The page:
After wonderful autumn rains there was a chill, and “wintry mix.” This diverse weather included sleet, freezing rain, graupel, freezing fog, hail, and even a light dusting of snow one shivery morning. The chill lasted a few weeks, and then…
…it rained and rained and rained. We got over five inches in two days. The creek rose up in back of the house, surged over the landscape, and kept on rising. The picture above was taken during an early peak. One night it rose almost to the floorboards of the house. We had a few things to take care of that night, so we didn’t get many pictures.
Our plans for the property have always included moving the house up out of the flood zone. The flood of December, 2015 was just one more bit of evidence that we had made the right decision. Fortunately, the water stopped just short of causing any serious damage … this time.
All that rain woke up the drainage ditch that runs along the driveway. With so much gushing water there was an obvious opening to do some creative creek-shaping. Cutting away and digging in various places gave the water a chance to shape the bed into a dramatic, varied run complete with waterfalls, rapids, deep pools, and shallow banks. Now we have a channel worthy of the name Willow Creek.
We knew there was a spring under the big old willow tree, but it was not until after the flood that we found its exact location. It gushes up just under the edge of the branches, and streams into the lower ground under the tree. The water is cold, crystal clear, and oh-so-delicious.
When we first arrived at this property we had no idea what we would call it. The feature now called Willowspring was a big mass of green leaves at the bottom of the driveway, a huge old willow tree surrounded by weeds, fences, the driveway, a tall tree, a horse-shelter outbuilding, and a large pile of horse manure.
Here is how it looked on May 18 during a visit with our realtor, long before we moved in:
The view above was taken from mid-meadow, looking northwest. Willowspring is the low, rounded mass of green at center right, just behind the horse turnout and the white shed.
Behind the shed, at the southern edge of the willow, at the base of the tall dark green tree was the manure pile. Here is how it looked on June 29, still three months before we moved in:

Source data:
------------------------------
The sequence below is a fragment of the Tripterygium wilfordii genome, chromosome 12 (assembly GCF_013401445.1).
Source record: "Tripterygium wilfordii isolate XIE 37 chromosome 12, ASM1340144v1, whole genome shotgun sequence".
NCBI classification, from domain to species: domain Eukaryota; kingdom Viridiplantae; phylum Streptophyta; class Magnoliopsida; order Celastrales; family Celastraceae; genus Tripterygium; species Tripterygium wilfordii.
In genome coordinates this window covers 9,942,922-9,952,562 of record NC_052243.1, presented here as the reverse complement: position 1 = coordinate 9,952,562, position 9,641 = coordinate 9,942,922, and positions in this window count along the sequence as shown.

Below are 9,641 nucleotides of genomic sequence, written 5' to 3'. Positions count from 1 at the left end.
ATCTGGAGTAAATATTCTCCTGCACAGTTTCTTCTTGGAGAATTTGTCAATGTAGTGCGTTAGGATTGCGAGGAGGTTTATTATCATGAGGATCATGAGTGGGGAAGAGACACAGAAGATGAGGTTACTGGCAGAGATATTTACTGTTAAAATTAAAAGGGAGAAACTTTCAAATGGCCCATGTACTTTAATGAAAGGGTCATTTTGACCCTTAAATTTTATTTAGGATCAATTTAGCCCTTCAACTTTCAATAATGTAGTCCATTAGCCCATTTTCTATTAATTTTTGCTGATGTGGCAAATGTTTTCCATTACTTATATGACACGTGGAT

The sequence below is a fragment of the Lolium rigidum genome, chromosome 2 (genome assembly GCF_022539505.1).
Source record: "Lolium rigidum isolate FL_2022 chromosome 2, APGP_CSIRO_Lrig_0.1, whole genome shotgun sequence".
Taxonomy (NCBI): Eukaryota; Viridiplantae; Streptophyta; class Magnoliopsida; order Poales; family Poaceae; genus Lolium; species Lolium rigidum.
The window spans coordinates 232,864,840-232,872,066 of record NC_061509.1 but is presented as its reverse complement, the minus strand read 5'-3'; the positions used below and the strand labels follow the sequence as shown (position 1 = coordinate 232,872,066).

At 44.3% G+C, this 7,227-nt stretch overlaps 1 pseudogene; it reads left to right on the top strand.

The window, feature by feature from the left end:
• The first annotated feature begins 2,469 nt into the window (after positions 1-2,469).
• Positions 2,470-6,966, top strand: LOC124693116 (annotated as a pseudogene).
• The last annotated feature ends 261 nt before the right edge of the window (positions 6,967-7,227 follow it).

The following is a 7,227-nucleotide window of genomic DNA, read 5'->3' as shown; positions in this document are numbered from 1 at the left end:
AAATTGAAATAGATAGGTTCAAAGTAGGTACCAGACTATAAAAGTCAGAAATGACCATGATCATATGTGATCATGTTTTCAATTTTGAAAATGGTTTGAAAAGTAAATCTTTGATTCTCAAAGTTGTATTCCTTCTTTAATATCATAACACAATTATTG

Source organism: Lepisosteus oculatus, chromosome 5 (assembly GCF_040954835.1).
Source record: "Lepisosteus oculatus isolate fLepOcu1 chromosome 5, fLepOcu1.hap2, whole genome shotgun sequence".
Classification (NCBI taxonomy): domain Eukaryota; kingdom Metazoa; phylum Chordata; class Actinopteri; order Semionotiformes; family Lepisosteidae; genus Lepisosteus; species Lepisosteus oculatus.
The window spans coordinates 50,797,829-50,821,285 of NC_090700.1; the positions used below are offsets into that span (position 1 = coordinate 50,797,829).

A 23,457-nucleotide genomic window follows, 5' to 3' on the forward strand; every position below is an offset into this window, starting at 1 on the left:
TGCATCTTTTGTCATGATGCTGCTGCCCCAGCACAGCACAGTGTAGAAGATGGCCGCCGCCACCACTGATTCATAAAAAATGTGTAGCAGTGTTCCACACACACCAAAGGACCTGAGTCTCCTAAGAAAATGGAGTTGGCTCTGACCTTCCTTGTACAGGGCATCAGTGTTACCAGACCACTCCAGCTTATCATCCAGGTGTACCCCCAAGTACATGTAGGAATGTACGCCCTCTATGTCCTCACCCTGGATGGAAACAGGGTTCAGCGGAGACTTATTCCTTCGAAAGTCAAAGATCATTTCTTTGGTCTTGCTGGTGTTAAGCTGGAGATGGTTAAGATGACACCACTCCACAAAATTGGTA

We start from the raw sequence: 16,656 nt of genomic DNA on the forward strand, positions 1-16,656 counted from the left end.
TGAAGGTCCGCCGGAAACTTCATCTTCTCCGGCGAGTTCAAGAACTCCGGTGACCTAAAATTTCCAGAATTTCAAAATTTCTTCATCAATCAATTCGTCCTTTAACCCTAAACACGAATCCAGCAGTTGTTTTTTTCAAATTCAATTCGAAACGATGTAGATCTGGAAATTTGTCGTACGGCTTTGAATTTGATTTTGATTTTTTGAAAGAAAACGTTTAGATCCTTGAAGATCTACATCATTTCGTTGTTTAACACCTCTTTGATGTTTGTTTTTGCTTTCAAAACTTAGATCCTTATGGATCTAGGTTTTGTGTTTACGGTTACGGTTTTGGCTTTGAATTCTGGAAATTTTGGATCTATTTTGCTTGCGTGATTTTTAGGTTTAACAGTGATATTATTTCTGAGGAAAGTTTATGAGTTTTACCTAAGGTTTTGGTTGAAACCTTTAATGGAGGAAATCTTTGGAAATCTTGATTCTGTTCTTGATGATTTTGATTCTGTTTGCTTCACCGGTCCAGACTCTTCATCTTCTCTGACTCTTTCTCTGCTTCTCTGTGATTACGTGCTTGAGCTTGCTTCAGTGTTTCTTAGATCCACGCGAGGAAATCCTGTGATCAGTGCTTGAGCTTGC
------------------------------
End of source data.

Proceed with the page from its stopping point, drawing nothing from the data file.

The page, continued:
The red wall on the right is the west side of the white shed seen in the previous photo. Branches and leaves of the willow reach over the wooden barrier in the back. Knowing the value of good poop, we asked the previous owners to save it for us and not cart it away. By the time we moved in on October 2, the pile had grown enormously:
The shed at the right has been removed by the former owners. At the far right, one of Willowspring’s lowest branches broke off and died during the shed removal, turning its leaves white.
The driveway side of Willowspring is quite different. It’s as if the driveway sliced it right in half. Here are two views of the driveway side taken on October 13, before we had done anything significant to the willow:
Not a lot happened to this area for some weeks after we arrived. The weather cooled and autumn came in. The willow yellowed and started dropping its leaves. By October 25 it looked like this on a misty morning:
The willow and the riparian forest behind it have both developed a yellow tint. At the right, eight small pines infected with bark beetles show red branches that have died. At the base of the tall dark green tree on the left, the small gray rectangles are the wooden barriers holding the pile of horse manure. The lower meadow in the foreground is still enclosed in fences, but the fences enclosing the horse turnout have been removed.
Early November brought more cool weather and Willowspring dropped the rest of its leaves. I found Stella exploring the dense branches one day:
Since we chose the name Willowspring for the property there has been a lot more attention to this area. Fences, trash, and weedy old plants have been cleared all around the margins. Some branches have been carefully removed for better artistic effect. Flat cut ends of some other branches have been attacked by clippers to leave behind a more natural, broken look. There are still a few fence posts and other items to remove, but Willowspring is now starting to show her true potential as a centerpiece for the landscape.
We look forward to watching as the willow tree comes through the winter and begins to awaken again in the spring.
A few more views as of December 1, 2015. The knee-high stump belonged to one of the pine trees infected with bark beetles. It will be cut down to the ground soon:
On October 2, 2015 we arrived in a secluded valley north of Corvallis, Oregon. Welcome to Willowspring, our home in the country.